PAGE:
Reporting by Robert Kokenyesi, Ceramic Artist, Beachfront Pottery, Godfrey, IL 62035, USA
The great wide world of sharks doesn’t cease to amaze me. It’s mind boggling just how many different varieties of body shapes, lifestyles, geographical locations are represented among the species we call “shark”. So, here is a report int he Guardian, about an unusual shark, which is called a walking shark in Western literature, but locally is called “kalabia”. The article was prompted by new discoveries in the living range of populations and species of walking sharks.
‘Walking sharks’ at greater risk of extinction than previously thought
Bizarre “walking sharks” are at a greater risk of extinction than previously thought, with new information about their distribution leading researchers to expect greater efforts to protect them from human threats such as fishing and climate change. Bamboo sharks include nine species of sharks that swim and “walk” in shallow waters around northern Australia, Papua New Guinea and parts of Indonesia.
A little extra info
Indonesia memang tidak pernah habis dengan hal-hal yang unik. Salah satu hal unik yang bisa kita temukan adalah keberadaan hiu berjalan yang ada diperairan Kepulauan Raja Ampat, Papua Barat. Kalabia – begitulah masyarakat Papua memanggilnya – memang berbeda dengan jenis-jenis hiu yang lainnya yang selama ini kita kenal keganasannya dan sangat aktif bergerak di air. Ikan hiu ini lebih suka bergerak dengan menggunakan dua sirip pectoral/dada dan dua sirip ventral (perut), sehingga seakan-akan hiu ini bergerak dengan cara merayap di dasar laut.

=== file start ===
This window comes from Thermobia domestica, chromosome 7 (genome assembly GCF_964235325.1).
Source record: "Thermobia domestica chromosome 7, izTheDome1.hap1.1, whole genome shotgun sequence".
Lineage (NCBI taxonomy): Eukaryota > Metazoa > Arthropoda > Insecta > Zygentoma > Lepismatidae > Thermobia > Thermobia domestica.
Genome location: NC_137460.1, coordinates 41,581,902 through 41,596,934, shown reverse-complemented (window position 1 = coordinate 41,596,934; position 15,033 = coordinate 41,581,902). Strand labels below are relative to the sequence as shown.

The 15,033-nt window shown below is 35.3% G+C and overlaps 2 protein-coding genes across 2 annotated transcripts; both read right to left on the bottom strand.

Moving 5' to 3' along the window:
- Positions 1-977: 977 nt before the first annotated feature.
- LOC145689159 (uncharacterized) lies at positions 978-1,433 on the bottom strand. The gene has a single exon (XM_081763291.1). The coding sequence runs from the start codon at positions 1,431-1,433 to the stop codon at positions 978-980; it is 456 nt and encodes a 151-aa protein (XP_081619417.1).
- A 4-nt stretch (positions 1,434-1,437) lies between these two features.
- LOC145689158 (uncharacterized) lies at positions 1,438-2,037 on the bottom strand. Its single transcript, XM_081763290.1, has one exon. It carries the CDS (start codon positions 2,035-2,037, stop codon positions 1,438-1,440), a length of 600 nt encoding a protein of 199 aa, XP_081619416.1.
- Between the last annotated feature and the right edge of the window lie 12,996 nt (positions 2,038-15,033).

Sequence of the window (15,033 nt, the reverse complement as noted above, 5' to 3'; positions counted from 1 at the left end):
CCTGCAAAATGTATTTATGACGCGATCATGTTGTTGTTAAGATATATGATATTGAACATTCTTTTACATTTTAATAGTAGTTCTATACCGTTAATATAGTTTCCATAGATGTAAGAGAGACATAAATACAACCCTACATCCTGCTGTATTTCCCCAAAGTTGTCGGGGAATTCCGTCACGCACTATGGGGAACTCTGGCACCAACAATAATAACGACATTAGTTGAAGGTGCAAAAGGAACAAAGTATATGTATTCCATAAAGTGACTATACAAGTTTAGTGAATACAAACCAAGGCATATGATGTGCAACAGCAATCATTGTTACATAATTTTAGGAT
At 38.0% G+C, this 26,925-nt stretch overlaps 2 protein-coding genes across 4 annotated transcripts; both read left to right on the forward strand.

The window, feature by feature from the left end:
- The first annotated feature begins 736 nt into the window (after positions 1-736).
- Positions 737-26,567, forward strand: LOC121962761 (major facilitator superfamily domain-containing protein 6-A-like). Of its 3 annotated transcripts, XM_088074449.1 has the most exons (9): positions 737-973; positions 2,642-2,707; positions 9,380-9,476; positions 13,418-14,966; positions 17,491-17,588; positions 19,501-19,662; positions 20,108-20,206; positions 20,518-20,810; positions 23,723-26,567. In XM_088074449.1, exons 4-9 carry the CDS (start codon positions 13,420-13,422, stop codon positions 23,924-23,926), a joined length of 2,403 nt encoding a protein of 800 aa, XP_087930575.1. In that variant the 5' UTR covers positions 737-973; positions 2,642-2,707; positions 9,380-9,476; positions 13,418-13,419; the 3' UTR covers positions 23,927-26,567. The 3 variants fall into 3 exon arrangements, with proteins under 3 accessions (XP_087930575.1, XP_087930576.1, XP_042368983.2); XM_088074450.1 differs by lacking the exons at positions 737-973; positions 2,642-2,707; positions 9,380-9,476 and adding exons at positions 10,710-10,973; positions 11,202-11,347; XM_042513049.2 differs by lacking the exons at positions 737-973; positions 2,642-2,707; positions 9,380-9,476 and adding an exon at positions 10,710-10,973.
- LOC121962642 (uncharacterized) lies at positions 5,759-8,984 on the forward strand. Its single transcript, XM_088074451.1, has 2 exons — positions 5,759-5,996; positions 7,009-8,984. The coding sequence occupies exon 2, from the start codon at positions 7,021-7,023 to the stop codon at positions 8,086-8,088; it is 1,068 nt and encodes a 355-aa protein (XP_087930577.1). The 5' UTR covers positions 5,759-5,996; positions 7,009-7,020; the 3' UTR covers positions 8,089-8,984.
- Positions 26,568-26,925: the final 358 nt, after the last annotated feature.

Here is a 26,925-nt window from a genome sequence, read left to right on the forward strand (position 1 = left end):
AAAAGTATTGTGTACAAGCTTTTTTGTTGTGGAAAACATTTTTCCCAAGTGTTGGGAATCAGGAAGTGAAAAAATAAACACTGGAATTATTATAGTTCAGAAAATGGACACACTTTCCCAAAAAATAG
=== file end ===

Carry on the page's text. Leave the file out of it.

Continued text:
Now that we discussed this matter in the Indonesian language, let’s try it in English. However, even in English we have to mention the species name pictured in the article: Hemiscyllium freycineti.
These shark species share properties like a small size (about 3 feet), a large “eye spot” at the front of the body, and a disproportionately long posterior to their bodies. They are also called bamboo sharks, and epaulette sharks. There is a total of nine species, the last species was discovered in 2013. Could there be undiscovered species out there? To find these sharks you have to look at shallow reefs and tidal pools around dusk. These sharks tolerate being out oft he water for about an hour, so they crawl from tidal pool to tidal pool in search of their prey of worms, and crustaceans.
While these species are mildly threatened by the aquarium trade, and habitat degradation, a new study determined that these sharks have populations that do not overlap. This could potentially mean that a population may be wiped out by natural disasters or environmental hazards. Let’s hope it doesn’t happen to such a friendly and beautiful animal like the kalabia.
My ceramic creations are always influenced by the looks of animals, and I might begin to experiment with the image of the eye spot of the kalabia. Also, the tracks a walking shark makes might be interesting to picture on ceramic tiles.